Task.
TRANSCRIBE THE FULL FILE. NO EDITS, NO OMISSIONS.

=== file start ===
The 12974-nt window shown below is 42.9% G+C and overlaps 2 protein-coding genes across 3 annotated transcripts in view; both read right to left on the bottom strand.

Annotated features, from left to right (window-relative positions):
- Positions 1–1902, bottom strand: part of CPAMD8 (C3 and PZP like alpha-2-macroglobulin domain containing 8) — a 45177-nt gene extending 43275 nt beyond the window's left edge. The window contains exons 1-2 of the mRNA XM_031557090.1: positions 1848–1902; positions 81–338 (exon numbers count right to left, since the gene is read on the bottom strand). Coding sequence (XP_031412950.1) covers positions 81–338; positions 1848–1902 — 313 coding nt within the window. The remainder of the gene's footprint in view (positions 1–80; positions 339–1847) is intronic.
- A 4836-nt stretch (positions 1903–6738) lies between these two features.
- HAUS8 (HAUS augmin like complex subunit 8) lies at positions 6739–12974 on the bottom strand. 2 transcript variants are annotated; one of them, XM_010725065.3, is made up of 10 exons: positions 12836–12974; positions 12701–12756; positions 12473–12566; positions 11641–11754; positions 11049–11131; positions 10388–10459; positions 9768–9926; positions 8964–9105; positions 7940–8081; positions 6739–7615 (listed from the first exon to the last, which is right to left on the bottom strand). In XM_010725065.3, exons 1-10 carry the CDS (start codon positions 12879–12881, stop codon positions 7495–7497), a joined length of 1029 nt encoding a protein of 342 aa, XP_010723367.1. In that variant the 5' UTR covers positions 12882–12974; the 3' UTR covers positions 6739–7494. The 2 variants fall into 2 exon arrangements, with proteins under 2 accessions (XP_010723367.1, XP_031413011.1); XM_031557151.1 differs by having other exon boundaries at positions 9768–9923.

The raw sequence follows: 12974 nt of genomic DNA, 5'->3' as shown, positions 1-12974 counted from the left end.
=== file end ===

The 12974-nt window shown below is 42.9% G+C and overlaps 2 protein-coding genes across 3 annotated transcripts in view; both read right to left on the bottom strand.

Annotated features, from left to right (window-relative positions):
- Positions 1–1902, bottom strand: part of CPAMD8 (C3 and PZP like alpha-2-macroglobulin domain containing 8) — a 45177-nt gene extending 43275 nt beyond the window's left edge. The window contains exons 1-2 of the mRNA XM_031557090.1: positions 1848–1902; positions 81–338 (exon numbers count right to left, since the gene is read on the bottom strand). Coding sequence (XP_031412950.1) covers positions 81–338; positions 1848–1902 — 313 coding nt within the window. The remainder of the gene's footprint in view (positions 1–80; positions 339–1847) is intronic.
- A 4836-nt stretch (positions 1903–6738) lies between these two features.
- HAUS8 (HAUS augmin like complex subunit 8) lies at positions 6739–12974 on the bottom strand. 2 transcript variants are annotated; one of them, XM_010725065.3, is made up of 10 exons: positions 12836–12974; positions 12701–12756; positions 12473–12566; positions 11641–11754; positions 11049–11131; positions 10388–10459; positions 9768–9926; positions 8964–9105; positions 7940–8081; positions 6739–7615 (listed from the first exon to the last, which is right to left on the bottom strand). In XM_010725065.3, exons 1-10 carry the CDS (start codon positions 12879–12881, stop codon positions 7495–7497), a joined length of 1029 nt encoding a protein of 342 aa, XP_010723367.1. In that variant the 5' UTR covers positions 12882–12974; the 3' UTR covers positions 6739–7494. The 2 variants fall into 2 exon arrangements, with proteins under 2 accessions (XP_010723367.1, XP_031413011.1); XM_031557151.1 differs by having other exon boundaries at positions 9768–9923.

The raw sequence follows: 12974 nt of genomic DNA, 5'->3' as shown, positions 1-12974 counted from the left end.